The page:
“[The end user] doesn’t need know what voice detection is, or what our analysis model is in order to use the app effectively.” The final step is to turn this ability into a product where no knowledge of technology or what’s happening behind the scenes is necessary. “You need to create a closed loop where users who don’t understand technology and don’t even understand business can use it effectively – ‘I speak and you understand’ – that’s how you create real value.” This value translates into the three elements at the heart of retail and service – lowering costs, increasing efficiency and enhancing experience.

The technology requirement to achieve this is much higher. It’s a shift from going to the theoretical ends of the Earth to capture a 1% efficiency improvement to ensuring self-adaptation, robustness and diverse scenario application. Dr. He likens it to Elon Musk’s mission to commercialize and make accessible traveling by rocket to Mars. Researchers have two main motivations in technology development – technology for technology’s sake, or satisfying our internal curiosity about how far the envelope can be pushed, and creating value for society. “How you create value for society is simple – can society benefit from this product or not?” This involves reducing costs, scaling and ensuring reproducibility. When done right, it can transform industries ranging from municipal services to finance and more.

JD’s AI team recently announced the application and integration of its intelligent chatbot technology into the resident service hotline (12345 in China) for the city of Datong, a prefecture level city in Shanxi province.

Prior to the collaboration with JD, the hotline mainly relied on traditional customer service, resulting in a large number of missed calls and vague answers as service staff would rely on standard replies, impacting efficiency. Since applying JD’s technology, the number of daily calls have increased 31.7% with a pickup rate of 100%. The queries from Datong residents are first handled by the robot customer service and seamlessly transferred to human customer service as necessary. The service is also customized to recognize the local dialect, thanks to semantic analysis technology.

The application of JD’s technology has enabled a more service-oriented approach to local government service of residents while reducing costs. It’s also making it easier for all populations, such as seniors, to get their problems solved. Some seniors cannot use a computer or a phone or even type in Pinyin (the phonetic way to type Chinese) in order to write characters. “We want to provide high quality and attentive service to these people in a very natural way.”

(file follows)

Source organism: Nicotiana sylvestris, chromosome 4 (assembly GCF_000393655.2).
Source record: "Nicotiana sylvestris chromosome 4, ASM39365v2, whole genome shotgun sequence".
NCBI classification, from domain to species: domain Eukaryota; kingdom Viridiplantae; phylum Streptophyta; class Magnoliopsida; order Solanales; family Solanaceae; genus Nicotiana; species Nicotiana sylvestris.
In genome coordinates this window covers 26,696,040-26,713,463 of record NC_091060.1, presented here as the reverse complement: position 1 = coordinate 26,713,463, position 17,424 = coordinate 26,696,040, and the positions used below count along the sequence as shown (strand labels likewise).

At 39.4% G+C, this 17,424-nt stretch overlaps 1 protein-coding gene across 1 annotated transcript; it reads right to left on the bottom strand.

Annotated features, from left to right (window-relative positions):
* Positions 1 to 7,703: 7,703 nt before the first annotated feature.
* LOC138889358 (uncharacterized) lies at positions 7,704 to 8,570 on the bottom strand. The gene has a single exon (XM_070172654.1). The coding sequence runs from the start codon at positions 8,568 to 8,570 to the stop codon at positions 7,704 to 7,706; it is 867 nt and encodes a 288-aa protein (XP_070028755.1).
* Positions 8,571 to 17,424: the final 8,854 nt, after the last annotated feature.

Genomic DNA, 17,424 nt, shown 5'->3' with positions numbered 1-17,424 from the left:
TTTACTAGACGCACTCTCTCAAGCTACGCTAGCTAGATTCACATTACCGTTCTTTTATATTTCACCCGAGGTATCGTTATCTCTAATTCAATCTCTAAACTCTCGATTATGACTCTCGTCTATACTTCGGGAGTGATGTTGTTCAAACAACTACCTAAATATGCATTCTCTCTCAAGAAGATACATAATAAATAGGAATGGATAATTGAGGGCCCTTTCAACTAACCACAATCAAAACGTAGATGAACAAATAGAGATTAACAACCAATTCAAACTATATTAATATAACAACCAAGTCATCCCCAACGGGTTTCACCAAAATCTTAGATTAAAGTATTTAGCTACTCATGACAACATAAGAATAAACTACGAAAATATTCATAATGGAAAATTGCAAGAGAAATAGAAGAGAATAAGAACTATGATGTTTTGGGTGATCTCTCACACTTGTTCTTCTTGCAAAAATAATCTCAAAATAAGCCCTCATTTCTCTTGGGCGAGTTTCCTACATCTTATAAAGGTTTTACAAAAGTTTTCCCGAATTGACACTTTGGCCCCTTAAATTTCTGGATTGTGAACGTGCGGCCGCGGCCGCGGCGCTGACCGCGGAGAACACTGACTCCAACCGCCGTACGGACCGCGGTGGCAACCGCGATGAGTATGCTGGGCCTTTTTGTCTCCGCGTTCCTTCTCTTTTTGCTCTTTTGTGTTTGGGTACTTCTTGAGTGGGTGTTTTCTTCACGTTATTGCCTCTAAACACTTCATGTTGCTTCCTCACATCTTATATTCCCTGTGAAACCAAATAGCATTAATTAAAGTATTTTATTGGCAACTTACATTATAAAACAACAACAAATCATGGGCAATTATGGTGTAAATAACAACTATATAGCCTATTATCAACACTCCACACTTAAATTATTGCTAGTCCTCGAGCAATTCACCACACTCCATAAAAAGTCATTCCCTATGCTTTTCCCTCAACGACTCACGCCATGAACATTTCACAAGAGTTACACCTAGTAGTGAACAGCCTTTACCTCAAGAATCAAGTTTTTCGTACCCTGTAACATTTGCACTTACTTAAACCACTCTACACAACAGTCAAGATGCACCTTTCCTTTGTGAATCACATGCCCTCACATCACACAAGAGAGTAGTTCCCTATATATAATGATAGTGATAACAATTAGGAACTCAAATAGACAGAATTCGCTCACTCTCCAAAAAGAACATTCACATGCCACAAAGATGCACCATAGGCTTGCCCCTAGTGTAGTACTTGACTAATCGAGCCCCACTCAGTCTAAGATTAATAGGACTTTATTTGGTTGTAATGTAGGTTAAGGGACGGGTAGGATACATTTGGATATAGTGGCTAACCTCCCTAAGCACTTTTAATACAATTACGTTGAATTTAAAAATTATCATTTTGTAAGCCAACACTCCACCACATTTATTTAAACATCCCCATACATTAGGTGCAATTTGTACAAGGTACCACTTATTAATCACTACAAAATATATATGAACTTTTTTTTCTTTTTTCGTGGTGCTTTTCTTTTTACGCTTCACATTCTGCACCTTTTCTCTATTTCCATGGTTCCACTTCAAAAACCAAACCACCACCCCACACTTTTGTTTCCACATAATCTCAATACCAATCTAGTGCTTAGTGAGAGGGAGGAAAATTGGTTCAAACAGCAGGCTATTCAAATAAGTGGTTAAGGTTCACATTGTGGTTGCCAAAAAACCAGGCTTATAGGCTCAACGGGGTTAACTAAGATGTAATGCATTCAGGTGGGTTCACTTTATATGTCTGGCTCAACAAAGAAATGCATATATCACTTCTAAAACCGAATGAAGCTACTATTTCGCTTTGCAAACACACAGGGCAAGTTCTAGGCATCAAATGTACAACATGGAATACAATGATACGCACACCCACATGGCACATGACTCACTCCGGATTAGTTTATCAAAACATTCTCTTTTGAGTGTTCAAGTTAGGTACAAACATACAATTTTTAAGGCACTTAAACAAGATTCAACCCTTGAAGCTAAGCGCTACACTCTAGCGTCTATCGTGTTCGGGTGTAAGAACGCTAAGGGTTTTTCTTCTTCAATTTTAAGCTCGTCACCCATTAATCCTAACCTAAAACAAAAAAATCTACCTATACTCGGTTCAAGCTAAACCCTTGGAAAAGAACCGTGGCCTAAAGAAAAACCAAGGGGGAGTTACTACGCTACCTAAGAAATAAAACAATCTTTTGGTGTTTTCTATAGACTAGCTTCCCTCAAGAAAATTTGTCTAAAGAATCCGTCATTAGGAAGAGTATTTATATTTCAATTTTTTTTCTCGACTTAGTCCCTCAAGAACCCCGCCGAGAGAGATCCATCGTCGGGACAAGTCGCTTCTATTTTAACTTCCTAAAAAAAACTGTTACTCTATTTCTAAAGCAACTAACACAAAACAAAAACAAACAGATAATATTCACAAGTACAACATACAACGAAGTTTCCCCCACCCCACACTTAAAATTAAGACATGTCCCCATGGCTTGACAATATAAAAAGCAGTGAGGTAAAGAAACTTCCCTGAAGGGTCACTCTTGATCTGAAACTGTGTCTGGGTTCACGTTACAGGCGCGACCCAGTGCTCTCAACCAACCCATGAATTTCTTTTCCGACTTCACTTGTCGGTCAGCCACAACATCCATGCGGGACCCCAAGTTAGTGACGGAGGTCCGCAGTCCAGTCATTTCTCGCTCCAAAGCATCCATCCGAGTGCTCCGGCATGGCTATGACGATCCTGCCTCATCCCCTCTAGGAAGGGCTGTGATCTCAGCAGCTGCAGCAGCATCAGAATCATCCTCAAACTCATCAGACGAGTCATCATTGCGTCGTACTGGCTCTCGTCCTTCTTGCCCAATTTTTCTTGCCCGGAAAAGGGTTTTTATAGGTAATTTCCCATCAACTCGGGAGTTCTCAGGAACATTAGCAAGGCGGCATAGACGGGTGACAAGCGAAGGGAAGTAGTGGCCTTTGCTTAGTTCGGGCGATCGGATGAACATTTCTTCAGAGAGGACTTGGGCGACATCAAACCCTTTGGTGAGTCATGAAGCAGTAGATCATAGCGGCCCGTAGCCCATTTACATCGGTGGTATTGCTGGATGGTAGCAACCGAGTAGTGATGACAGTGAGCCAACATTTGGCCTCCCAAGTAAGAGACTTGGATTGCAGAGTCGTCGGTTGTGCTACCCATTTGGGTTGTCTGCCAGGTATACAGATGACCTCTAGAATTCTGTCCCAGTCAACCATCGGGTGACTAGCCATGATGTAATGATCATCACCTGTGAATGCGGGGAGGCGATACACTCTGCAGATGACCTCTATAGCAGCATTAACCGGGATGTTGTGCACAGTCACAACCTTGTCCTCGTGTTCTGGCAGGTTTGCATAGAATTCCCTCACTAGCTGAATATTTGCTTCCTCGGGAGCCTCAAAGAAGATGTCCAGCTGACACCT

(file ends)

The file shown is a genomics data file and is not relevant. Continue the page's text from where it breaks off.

According to Dr. He, it’s not about overcoming the so-called digital gap as much as breaking down communication barriers. With JD’s service, an senior resident in Datong who dials 12345 to report a broken traffic light at the end of her street can provide an address, arrange a person to fix it, and also receive a call a few days later to check in on whether it has been fixed, all within the span of a phone call.

An unlimited market

The application scenarios for such technology are seemingly endless. In the early 1940s, IBM’s president, Thomas J. Watson said there was a world market for about five computers. At the time, computers were exorbitantly expensive and required a highly technical background in order to operate. Now, with smart phones, over 3.2 billion people carry the equivalent of a powerful computer in their pockets. High quality customer service can be looked at the same way.

“In the future, not only will products have agents (to market themselves to consumers) but people will too.” They won’t just have one agent though. Dr. He envisions a world of multiple smart agents, similar to the way people use multiple apps on their phones. “We will have agents to manage our health, finances, education, and more.” He joked: “We might even have an agent for communication with our bosses, and an agent to manage our agents.”

Dr. Xiaodong He at JD's office in Beijing

Dr. Xiaodong He at JD’s office in Beijing

Breaking down barriers to high quality service

It may sound space age, but such a future could be closer to becoming reality than one might think. There have been huge breakthroughs from a tech perspective in the past five years, according to Dr. He. In 2016, AlphaGo’s defeat of 18-time world champion of the game Go, Lee Sedol of South Korea, demonstrated the sheer might of technology. Just last year, GPT-3 (Generative Pre-trained Transformer 3), an AI developed by OpenAI that is better at creating content that has a language structure – human or machine language – than anything that has become before it, took the world by storm. The next five years will be about product and ability breakthroughs. “We are moving from ‘Art and Science’ to engineering,” explained Dr. He. Every time there’s a new breakthrough, a US$ 100 billion company is created. “We hope we’re the next one,” he said with a chuckle.

Breaking down the barrier to entry for high quality service is just the beginning. “It used to be that only upscale places could afford to provide such service. Once the technology progresses in reducing costs, we will see the demand for humanized customer service mushroom.”

It is an immense technical challenge poised to provide massive value. “At this scale, we are doing something that nobody has ever done before. It’s incredibly exciting.”